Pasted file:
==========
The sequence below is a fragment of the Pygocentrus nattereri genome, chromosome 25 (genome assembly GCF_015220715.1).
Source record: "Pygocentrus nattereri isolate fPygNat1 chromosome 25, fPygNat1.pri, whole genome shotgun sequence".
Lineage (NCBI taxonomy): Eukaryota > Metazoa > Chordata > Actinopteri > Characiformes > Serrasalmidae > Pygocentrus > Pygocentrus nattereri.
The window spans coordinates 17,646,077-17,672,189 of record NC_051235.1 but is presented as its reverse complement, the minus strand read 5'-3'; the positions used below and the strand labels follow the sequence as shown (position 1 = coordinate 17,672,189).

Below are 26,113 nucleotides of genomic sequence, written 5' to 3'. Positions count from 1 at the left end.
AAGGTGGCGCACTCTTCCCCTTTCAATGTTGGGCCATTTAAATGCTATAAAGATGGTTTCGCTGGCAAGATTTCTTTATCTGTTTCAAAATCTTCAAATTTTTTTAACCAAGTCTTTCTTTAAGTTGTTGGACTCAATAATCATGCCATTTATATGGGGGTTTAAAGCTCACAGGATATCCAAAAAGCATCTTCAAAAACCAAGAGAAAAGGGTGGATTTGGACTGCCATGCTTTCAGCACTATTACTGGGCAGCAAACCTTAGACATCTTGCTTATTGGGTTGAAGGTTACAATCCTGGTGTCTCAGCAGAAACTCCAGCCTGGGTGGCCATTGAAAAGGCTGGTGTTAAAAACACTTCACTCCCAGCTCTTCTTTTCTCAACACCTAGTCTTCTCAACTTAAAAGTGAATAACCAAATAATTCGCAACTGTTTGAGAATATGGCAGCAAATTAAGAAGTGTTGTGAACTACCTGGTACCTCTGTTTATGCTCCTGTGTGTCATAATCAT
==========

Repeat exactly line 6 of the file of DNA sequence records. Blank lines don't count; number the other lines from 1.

AAGGTGGCGCACTCTTCCCCTTTCAATGTTGGGCCATTTAAATGCTATAAAGATGGTTTCGCTGGCAAGATTTCTTTATCTGTTTCAAAATCTTCAAATTTTTTTAACCAAGTCTTTCTTTAAGTTGTTGGACTCAATAATCATGCCATTTATATGGGGGTTTAAAGCTCACAGGATATCCAAAAAGCATCTTCAAAAACCAAGAGAAAAGGGTGGATTTGGACTGCCATGCTTTCAGCACTATTACTGGGCAGCAAACCTTAGACATCTTGCTTATTGGGTTGAAGGTTACAATCCTGGTGTCTCAGCAGAAACTCCAGCCTGGGTGGCCATTGAAAAGGCTGGTGTTAAAAACACTTCACTCCCAGCTCTTCTTTTCTCAACACCTAGTCTTCTCAACTTAAAAGTGAATAACCAAATAATTCGCAACTGTTTGAGAATATGGCAGCAAATTAAGAAGTGTTGTGAACTACCTGGTACCTCTGTTTATGCTCCTGTGTGTCATAATCAT